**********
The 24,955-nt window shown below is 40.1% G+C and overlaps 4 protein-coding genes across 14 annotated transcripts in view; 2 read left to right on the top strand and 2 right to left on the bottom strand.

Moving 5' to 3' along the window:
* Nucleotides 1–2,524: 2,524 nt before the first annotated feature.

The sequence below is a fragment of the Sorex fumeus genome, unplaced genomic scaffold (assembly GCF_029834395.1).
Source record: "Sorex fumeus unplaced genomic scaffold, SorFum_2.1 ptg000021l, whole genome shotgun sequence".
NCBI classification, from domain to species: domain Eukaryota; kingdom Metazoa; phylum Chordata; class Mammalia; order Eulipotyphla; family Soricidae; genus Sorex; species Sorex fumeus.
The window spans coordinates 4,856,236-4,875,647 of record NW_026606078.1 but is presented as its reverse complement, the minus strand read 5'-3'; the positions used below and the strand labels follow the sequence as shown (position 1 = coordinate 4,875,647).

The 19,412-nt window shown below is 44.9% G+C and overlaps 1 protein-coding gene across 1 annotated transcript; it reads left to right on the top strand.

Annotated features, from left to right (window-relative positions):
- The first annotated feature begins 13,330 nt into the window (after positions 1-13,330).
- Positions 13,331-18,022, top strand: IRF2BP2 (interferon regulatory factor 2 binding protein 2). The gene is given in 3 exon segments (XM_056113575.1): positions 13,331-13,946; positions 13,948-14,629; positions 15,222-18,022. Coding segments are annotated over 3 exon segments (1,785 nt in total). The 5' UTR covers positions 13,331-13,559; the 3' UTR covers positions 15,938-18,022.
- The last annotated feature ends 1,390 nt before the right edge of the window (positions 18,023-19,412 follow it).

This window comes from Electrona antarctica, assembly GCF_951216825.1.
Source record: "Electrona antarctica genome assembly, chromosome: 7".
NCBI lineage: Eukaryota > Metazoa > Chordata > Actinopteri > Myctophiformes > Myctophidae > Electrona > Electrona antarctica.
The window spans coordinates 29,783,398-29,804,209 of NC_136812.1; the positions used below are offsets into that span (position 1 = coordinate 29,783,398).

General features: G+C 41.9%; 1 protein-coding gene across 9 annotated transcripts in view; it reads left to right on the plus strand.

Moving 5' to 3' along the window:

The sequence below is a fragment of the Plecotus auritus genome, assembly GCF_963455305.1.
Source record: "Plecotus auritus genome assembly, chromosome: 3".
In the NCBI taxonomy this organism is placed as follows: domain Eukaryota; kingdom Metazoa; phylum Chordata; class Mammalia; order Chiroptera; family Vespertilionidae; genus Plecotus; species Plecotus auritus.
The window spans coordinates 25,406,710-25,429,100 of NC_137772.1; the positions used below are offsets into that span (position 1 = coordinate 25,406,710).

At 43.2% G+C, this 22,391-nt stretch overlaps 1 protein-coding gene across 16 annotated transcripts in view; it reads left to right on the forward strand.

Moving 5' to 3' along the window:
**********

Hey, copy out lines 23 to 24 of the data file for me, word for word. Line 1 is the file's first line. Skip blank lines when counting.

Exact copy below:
At 43.2% G+C, this 22,391-nt stretch overlaps 1 protein-coding gene across 16 annotated transcripts in view; it reads left to right on the forward strand.

Moving 5' to 3' along the window: